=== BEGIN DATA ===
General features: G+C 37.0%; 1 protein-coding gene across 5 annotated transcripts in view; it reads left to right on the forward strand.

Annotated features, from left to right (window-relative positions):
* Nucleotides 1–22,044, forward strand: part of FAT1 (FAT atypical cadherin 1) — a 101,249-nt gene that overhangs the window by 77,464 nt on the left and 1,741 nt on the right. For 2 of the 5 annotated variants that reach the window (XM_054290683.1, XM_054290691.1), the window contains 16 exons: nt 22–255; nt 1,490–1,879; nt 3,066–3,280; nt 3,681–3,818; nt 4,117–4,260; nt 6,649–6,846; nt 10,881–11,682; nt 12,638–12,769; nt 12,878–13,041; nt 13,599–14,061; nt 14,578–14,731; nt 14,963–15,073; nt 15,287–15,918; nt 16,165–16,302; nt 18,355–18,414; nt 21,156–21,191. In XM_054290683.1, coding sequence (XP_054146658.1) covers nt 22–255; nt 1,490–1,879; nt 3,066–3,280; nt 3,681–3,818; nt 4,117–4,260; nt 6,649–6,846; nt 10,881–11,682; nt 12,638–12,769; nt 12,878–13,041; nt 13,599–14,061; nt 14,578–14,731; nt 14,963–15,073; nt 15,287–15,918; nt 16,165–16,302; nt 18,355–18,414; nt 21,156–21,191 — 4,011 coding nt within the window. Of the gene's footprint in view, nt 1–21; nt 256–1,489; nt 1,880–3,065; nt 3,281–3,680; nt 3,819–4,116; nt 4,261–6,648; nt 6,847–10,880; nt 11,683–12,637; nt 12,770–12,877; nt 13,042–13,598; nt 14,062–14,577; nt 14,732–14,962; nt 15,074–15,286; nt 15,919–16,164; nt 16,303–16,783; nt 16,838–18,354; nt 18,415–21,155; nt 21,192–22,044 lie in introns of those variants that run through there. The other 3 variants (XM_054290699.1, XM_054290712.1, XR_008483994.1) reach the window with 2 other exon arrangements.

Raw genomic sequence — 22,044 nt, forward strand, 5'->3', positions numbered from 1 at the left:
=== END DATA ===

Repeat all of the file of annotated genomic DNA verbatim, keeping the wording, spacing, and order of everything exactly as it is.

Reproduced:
General features: G+C 37.0%; 1 protein-coding gene across 5 annotated transcripts in view; it reads left to right on the forward strand.

Annotated features, from left to right (window-relative positions):
* Nucleotides 1–22,044, forward strand: part of FAT1 (FAT atypical cadherin 1) — a 101,249-nt gene that overhangs the window by 77,464 nt on the left and 1,741 nt on the right. For 2 of the 5 annotated variants that reach the window (XM_054290683.1, XM_054290691.1), the window contains 16 exons: nt 22–255; nt 1,490–1,879; nt 3,066–3,280; nt 3,681–3,818; nt 4,117–4,260; nt 6,649–6,846; nt 10,881–11,682; nt 12,638–12,769; nt 12,878–13,041; nt 13,599–14,061; nt 14,578–14,731; nt 14,963–15,073; nt 15,287–15,918; nt 16,165–16,302; nt 18,355–18,414; nt 21,156–21,191. In XM_054290683.1, coding sequence (XP_054146658.1) covers nt 22–255; nt 1,490–1,879; nt 3,066–3,280; nt 3,681–3,818; nt 4,117–4,260; nt 6,649–6,846; nt 10,881–11,682; nt 12,638–12,769; nt 12,878–13,041; nt 13,599–14,061; nt 14,578–14,731; nt 14,963–15,073; nt 15,287–15,918; nt 16,165–16,302; nt 18,355–18,414; nt 21,156–21,191 — 4,011 coding nt within the window. Of the gene's footprint in view, nt 1–21; nt 256–1,489; nt 1,880–3,065; nt 3,281–3,680; nt 3,819–4,116; nt 4,261–6,648; nt 6,847–10,880; nt 11,683–12,637; nt 12,770–12,877; nt 13,042–13,598; nt 14,062–14,577; nt 14,732–14,962; nt 15,074–15,286; nt 15,919–16,164; nt 16,303–16,783; nt 16,838–18,354; nt 18,415–21,155; nt 21,192–22,044 lie in introns of those variants that run through there. The other 3 variants (XM_054290699.1, XM_054290712.1, XR_008483994.1) reach the window with 2 other exon arrangements.

Raw genomic sequence — 22,044 nt, forward strand, 5'->3', positions numbered from 1 at the left: